Depending on the tolerances programmed into your car’s ECU, this is usually the point right before you see a check engine light on the dash.

6. Stalling at Idle

Stalling at Idle

A car that goes from high RPMs and an increasingly rough idle to straight-up stalling at idle has a bad throttle body that has a high risk of causing damage to other engine components. Not to mention the very real risk of accidentally getting stranded somewhere.

7. Misfiring

Misfiring

Misfiring caused by a bad throttle body is due to the fuel/air imbalance allowing unburned fuel to linger in the combustion chamber.

It then ignites out of the cycle and/or can pass into the exhaust system, where it can do significant damage to the catalytic converter and other exhaust system components.

8. The Check Engine Light Come On

The Check Engine Light Come On

There’s nothing about a check engine light coming on that specifically screams “Bad Throttle Body.” Though it’s certainly a sign that the ECU has had enough, and you can start to guess what the problem is by the other symptoms.

What the check engine light is also telling you is that it’s time to hook up an OBD II code reader.

If it’s throwing a code P0121 indicating a problem with the throttle position sensor, it means you have a failing or bad throttle body that needs to be addressed as soon as possible.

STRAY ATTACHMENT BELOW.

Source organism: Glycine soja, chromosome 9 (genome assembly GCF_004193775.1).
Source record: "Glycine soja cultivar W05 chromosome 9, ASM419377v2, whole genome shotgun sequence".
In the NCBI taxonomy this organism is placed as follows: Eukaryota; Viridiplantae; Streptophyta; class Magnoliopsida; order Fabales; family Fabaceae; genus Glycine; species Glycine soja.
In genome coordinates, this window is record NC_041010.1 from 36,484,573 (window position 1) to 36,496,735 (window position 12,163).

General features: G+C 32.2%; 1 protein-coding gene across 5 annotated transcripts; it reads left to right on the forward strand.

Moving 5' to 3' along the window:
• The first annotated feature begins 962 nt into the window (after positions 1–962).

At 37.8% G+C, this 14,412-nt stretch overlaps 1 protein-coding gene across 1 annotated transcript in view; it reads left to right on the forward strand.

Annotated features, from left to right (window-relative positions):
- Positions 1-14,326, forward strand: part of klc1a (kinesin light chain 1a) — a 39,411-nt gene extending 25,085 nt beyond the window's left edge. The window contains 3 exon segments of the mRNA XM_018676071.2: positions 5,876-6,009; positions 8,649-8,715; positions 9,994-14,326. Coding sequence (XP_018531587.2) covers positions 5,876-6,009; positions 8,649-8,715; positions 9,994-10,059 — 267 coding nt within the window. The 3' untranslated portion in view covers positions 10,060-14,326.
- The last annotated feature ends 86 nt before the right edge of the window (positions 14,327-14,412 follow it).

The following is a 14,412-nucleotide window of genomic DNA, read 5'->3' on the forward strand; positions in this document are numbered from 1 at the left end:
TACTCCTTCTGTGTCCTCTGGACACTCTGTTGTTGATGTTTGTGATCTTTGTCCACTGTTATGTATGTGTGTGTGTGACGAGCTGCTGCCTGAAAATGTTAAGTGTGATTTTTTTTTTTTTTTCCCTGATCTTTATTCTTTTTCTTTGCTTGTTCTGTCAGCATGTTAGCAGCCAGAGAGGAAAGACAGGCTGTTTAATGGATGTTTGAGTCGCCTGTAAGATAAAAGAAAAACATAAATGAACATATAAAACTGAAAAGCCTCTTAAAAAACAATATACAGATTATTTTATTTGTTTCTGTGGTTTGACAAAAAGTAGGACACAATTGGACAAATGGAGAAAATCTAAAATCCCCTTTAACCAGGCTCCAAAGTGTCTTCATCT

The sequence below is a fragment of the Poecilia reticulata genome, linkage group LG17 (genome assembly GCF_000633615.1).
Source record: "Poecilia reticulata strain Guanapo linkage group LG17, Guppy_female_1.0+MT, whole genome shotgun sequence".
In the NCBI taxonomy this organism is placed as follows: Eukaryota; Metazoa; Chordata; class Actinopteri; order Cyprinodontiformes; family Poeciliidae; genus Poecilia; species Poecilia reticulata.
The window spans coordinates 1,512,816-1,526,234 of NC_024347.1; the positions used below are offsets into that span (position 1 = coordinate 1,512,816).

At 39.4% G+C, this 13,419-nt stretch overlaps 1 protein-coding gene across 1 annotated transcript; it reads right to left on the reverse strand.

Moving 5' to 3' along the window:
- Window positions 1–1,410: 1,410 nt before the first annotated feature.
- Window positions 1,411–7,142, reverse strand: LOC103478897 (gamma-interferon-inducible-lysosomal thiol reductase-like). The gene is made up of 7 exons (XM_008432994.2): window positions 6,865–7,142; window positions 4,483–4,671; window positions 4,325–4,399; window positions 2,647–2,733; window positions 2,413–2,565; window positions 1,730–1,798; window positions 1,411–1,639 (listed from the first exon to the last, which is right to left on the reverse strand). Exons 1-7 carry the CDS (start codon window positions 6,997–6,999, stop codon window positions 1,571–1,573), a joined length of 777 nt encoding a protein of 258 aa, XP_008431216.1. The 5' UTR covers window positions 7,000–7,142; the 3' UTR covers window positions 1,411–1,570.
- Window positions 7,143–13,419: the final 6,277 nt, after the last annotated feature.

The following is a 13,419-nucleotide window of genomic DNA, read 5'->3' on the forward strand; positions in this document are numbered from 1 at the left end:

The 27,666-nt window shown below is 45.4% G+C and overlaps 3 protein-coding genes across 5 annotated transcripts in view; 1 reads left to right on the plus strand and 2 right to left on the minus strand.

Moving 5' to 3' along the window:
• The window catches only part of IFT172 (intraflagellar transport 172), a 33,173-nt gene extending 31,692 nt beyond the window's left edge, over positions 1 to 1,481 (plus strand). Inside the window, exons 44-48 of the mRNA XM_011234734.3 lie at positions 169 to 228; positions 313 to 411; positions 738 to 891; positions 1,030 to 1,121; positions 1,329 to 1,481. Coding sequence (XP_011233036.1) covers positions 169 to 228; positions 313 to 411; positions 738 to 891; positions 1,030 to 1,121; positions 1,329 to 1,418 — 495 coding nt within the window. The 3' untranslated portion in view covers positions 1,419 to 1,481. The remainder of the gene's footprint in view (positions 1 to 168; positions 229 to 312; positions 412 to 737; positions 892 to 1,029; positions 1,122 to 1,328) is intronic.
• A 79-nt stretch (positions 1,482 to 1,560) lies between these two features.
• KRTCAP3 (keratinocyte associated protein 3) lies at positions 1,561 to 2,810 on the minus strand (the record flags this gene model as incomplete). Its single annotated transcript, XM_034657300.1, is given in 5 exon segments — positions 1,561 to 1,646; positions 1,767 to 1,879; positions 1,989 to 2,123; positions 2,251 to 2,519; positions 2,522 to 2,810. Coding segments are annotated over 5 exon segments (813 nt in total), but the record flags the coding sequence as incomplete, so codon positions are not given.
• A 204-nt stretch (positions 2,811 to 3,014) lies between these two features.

What Causes Throttle Body Problems?

Throttle body problems are typically caused by the buildup of grime, dust, and carbon deposits created by a process known as coking.

As they continue to accumulate, these deposits affect the performance of the butterfly valve that the throttle body uses to regulate the airflow going into the combustion chamber precisely.

This incremental nature of this coking process is the main reason why throttle body issues start out minor before eventually accelerating into more serious issues such as dangerous misfires and stalling out at idle.

Should I Replace My Car’s Throttle Body or Clean It?

Should I Replace My Car’s Throttle Body or Clean It

If you catch a dirty throttle body problem in the early stages, you might be able to clean it to restore it to new operating conditions simply. But If your car’s throttle body is severely compromised, succumbing to throttle bore wear or severely gummed up with coking deposits to the point that even with proper lubrication, the blades refuse to turn smoothly, then you might have to replace it completely.

How To Properly Clean A Throttle Body

You can then clean the throttle body using the following steps, and all you need is some throttle body cleaner, Screwdrivers, Torx bits, or an assortment of socket wrenches.

  • Step One: Disconnect the negative terminal on the car’s battery as a safety precaution and put on some eye protection.
  • Step Two: Locate the throttle body and take a few detailed pictures of all the various hoses. When reassembling, you should also label them with a permanent marker and some masking tape for future reference.
  • Step Three: Carefully remove the air duct connected to the bad throttle body without accidentally disconnecting any wires.
  • Step Four: Expose the throttle body. If you have a drive-by-wire throttle, make sure not to directly alter any connection to it or the traction control system.